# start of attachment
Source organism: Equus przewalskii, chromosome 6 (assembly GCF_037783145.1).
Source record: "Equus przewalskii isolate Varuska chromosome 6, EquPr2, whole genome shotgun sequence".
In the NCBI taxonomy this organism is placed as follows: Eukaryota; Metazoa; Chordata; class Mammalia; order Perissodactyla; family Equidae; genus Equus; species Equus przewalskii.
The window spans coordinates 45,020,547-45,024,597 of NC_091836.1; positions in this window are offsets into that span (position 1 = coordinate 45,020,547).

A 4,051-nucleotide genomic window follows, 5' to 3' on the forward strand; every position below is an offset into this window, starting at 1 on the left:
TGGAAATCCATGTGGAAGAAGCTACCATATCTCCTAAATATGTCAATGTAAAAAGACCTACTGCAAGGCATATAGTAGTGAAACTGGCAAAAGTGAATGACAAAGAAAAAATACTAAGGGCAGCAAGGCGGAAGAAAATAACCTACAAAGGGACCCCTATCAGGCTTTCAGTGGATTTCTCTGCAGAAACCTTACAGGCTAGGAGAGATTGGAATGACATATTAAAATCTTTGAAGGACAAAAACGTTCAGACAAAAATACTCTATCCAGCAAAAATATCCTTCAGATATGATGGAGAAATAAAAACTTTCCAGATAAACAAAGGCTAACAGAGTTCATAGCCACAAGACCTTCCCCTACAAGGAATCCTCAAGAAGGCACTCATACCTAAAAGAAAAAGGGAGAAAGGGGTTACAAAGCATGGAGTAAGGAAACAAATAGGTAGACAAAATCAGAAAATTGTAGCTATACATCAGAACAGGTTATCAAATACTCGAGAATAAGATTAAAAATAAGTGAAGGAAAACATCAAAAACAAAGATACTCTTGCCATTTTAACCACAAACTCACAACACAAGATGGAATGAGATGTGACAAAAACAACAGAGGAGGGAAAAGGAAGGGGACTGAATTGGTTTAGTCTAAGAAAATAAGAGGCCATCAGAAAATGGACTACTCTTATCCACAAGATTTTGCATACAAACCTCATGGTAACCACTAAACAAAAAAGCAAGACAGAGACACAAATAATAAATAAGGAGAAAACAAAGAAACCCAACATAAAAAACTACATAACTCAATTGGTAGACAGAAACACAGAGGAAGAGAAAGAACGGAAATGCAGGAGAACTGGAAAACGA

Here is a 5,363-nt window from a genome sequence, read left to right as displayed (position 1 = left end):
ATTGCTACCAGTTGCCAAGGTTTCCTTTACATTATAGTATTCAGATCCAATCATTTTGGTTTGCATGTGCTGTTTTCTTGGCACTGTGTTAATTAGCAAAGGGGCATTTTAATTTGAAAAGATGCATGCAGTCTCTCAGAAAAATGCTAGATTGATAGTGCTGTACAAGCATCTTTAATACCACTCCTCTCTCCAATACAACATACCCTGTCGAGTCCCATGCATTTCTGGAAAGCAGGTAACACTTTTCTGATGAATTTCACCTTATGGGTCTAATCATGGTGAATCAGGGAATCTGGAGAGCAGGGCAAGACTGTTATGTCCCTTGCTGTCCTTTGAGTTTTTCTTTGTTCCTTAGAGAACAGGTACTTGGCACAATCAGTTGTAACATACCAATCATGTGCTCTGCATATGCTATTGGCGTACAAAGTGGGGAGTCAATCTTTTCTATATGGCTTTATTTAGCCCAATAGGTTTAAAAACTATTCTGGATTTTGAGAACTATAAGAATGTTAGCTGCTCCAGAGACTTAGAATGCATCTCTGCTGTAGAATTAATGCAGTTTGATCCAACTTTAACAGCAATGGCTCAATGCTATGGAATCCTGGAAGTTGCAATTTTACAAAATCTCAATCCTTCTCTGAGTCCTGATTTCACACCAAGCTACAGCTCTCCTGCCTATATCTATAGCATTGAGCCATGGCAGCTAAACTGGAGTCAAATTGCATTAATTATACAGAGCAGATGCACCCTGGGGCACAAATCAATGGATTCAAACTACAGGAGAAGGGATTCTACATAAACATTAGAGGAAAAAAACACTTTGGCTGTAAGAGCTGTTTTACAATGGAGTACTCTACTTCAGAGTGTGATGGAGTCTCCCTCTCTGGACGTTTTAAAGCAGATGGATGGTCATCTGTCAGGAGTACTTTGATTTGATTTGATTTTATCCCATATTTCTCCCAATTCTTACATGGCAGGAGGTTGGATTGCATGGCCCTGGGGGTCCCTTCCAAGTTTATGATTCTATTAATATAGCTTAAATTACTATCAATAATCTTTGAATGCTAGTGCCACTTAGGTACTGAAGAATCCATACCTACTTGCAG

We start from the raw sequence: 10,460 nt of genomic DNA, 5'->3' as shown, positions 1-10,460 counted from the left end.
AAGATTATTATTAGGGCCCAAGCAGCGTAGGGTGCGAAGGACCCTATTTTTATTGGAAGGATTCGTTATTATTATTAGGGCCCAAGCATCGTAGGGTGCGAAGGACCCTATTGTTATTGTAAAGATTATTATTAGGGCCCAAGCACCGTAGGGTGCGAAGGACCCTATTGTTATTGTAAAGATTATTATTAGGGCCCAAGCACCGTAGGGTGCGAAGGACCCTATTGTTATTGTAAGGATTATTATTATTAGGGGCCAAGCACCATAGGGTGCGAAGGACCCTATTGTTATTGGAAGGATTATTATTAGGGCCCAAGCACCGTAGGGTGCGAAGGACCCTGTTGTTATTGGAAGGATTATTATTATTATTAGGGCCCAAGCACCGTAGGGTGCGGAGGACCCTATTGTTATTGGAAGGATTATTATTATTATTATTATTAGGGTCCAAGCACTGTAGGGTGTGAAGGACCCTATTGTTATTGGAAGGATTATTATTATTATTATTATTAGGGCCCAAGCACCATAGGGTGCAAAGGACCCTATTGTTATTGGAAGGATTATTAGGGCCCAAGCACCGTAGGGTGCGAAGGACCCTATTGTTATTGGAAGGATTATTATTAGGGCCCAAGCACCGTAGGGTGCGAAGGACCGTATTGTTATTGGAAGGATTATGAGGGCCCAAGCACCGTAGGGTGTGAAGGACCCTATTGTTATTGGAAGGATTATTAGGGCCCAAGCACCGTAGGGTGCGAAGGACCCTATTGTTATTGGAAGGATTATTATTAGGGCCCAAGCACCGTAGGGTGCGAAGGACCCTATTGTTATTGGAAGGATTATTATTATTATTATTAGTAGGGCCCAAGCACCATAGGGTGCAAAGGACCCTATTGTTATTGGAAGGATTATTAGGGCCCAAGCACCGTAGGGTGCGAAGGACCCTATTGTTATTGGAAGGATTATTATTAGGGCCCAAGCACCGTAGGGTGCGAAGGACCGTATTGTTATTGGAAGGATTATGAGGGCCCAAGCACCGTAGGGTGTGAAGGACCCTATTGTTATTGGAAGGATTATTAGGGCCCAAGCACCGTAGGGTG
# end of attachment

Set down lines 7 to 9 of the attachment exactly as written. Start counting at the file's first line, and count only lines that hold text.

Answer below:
Here is a 5,363-nt window from a genome sequence, read left to right as displayed (position 1 = left end):
ATTGCTACCAGTTGCCAAGGTTTCCTTTACATTATAGTATTCAGATCCAATCATTTTGGTTTGCATGTGCTGTTTTCTTGGCACTGTGTTAATTAGCAAAGGGGCATTTTAATTTGAAAAGATGCATGCAGTCTCTCAGAAAAATGCTAGATTGATAGTGCTGTACAAGCATCTTTAATACCACTCCTCTCTCCAATACAACATACCCTGTCGAGTCCCATGCATTTCTGGAAAGCAGGTAACACTTTTCTGATGAATTTCACCTTATGGGTCTAATCATGGTGAATCAGGGAATCTGGAGAGCAGGGCAAGACTGTTATGTCCCTTGCTGTCCTTTGAGTTTTTCTTTGTTCCTTAGAGAACAGGTACTTGGCACAATCAGTTGTAACATACCAATCATGTGCTCTGCATATGCTATTGGCGTACAAAGTGGGGAGTCAATCTTTTCTATATGGCTTTATTTAGCCCAATAGGTTTAAAAACTATTCTGGATTTTGAGAACTATAAGAATGTTAGCTGCTCCAGAGACTTAGAATGCATCTCTGCTGTAGAATTAATGCAGTTTGATCCAACTTTAACAGCAATGGCTCAATGCTATGGAATCCTGGAAGTTGCAATTTTACAAAATCTCAATCCTTCTCTGAGTCCTGATTTCACACCAAGCTACAGCTCTCCTGCCTATATCTATAGCATTGAGCCATGGCAGCTAAACTGGAGTCAAATTGCATTAATTATACAGAGCAGATGCACCCTGGGGCACAAATCAATGGATTCAAACTACAGGAGAAGGGATTCTACATAAACATTAGAGGAAAAAAACACTTTGGCTGTAAGAGCTGTTTTACAATGGAGTACTCTACTTCAGAGTGTGATGGAGTCTCCCTCTCTGGACGTTTTAAAGCAGATGGATGGTCATCTGTCAGGAGTACTTTGATTTGATTTGATTTTATCCCATATTTCTCCCAATTCTTACATGGCAGGAGGTTGGATTGCATGGCCCTGGGGGTCCCTTCCAAGTTTATGATTCTATTAATATAGCTTAAATTACTATCAATAATCTTTGAATGCTAGTGCCACTTAGGTACTGAAGAATCCATACCTACTTGCAG

We start from the raw sequence: 10,460 nt of genomic DNA, 5'->3' as shown, positions 1-10,460 counted from the left end.